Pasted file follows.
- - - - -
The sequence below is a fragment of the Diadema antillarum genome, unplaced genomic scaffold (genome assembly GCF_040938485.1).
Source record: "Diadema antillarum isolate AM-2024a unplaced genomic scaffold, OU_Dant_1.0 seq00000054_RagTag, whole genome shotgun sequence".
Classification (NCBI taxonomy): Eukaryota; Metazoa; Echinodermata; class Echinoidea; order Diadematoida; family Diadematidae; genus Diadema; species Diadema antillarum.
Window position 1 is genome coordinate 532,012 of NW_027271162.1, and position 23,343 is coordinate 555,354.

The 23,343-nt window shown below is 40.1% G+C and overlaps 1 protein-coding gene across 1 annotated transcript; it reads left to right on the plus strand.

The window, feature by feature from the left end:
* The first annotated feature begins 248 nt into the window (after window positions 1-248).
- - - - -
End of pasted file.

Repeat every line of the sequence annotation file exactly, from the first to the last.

The sequence below is a fragment of the Diadema antillarum genome, unplaced genomic scaffold (genome assembly GCF_040938485.1).
Source record: "Diadema antillarum isolate AM-2024a unplaced genomic scaffold, OU_Dant_1.0 seq00000054_RagTag, whole genome shotgun sequence".
Classification (NCBI taxonomy): Eukaryota; Metazoa; Echinodermata; class Echinoidea; order Diadematoida; family Diadematidae; genus Diadema; species Diadema antillarum.
Window position 1 is genome coordinate 532,012 of NW_027271162.1, and position 23,343 is coordinate 555,354.

The 23,343-nt window shown below is 40.1% G+C and overlaps 1 protein-coding gene across 1 annotated transcript; it reads left to right on the plus strand.

The window, feature by feature from the left end:
* The first annotated feature begins 248 nt into the window (after window positions 1-248).